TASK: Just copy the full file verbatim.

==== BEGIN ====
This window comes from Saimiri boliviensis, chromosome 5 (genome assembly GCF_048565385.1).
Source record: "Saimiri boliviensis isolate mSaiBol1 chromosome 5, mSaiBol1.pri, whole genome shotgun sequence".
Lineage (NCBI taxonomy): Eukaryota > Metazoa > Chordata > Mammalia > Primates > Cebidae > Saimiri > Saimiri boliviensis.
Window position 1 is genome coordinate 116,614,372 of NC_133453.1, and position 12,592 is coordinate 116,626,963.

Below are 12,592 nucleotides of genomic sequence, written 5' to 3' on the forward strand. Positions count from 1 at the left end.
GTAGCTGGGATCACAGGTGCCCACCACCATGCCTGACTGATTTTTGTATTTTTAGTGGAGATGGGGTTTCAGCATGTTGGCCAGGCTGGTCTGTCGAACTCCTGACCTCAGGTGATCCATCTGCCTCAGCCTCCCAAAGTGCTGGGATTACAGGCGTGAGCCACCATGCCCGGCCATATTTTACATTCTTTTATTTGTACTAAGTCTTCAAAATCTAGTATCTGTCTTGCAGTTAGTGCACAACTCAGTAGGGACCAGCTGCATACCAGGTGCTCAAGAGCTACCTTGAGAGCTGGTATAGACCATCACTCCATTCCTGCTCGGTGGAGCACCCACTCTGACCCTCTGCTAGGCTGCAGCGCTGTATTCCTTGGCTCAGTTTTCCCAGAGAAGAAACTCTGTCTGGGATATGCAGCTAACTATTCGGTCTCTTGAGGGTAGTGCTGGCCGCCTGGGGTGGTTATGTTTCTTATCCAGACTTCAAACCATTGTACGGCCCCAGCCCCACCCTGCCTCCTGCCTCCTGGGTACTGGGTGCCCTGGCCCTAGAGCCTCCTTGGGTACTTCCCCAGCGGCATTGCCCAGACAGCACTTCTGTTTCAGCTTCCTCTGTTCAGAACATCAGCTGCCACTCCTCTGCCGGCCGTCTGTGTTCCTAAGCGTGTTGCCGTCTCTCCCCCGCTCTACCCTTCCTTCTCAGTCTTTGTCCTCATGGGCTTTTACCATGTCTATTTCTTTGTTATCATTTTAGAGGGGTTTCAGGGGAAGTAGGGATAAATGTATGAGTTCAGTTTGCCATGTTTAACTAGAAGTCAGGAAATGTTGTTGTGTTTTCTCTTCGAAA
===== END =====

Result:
This window comes from Saimiri boliviensis, chromosome 5 (genome assembly GCF_048565385.1).
Source record: "Saimiri boliviensis isolate mSaiBol1 chromosome 5, mSaiBol1.pri, whole genome shotgun sequence".
Lineage (NCBI taxonomy): Eukaryota > Metazoa > Chordata > Mammalia > Primates > Cebidae > Saimiri > Saimiri boliviensis.
Window position 1 is genome coordinate 116,614,372 of NC_133453.1, and position 12,592 is coordinate 116,626,963.

Below are 12,592 nucleotides of genomic sequence, written 5' to 3' on the forward strand. Positions count from 1 at the left end.
GTAGCTGGGATCACAGGTGCCCACCACCATGCCTGACTGATTTTTGTATTTTTAGTGGAGATGGGGTTTCAGCATGTTGGCCAGGCTGGTCTGTCGAACTCCTGACCTCAGGTGATCCATCTGCCTCAGCCTCCCAAAGTGCTGGGATTACAGGCGTGAGCCACCATGCCCGGCCATATTTTACATTCTTTTATTTGTACTAAGTCTTCAAAATCTAGTATCTGTCTTGCAGTTAGTGCACAACTCAGTAGGGACCAGCTGCATACCAGGTGCTCAAGAGCTACCTTGAGAGCTGGTATAGACCATCACTCCATTCCTGCTCGGTGGAGCACCCACTCTGACCCTCTGCTAGGCTGCAGCGCTGTATTCCTTGGCTCAGTTTTCCCAGAGAAGAAACTCTGTCTGGGATATGCAGCTAACTATTCGGTCTCTTGAGGGTAGTGCTGGCCGCCTGGGGTGGTTATGTTTCTTATCCAGACTTCAAACCATTGTACGGCCCCAGCCCCACCCTGCCTCCTGCCTCCTGGGTACTGGGTGCCCTGGCCCTAGAGCCTCCTTGGGTACTTCCCCAGCGGCATTGCCCAGACAGCACTTCTGTTTCAGCTTCCTCTGTTCAGAACATCAGCTGCCACTCCTCTGCCGGCCGTCTGTGTTCCTAAGCGTGTTGCCGTCTCTCCCCCGCTCTACCCTTCCTTCTCAGTCTTTGTCCTCATGGGCTTTTACCATGTCTATTTCTTTGTTATCATTTTAGAGGGGTTTCAGGGGAAGTAGGGATAAATGTATGAGTTCAGTTTGCCATGTTTAACTAGAAGTCAGGAAATGTTGTTGTGTTTTCTCTTCGAAA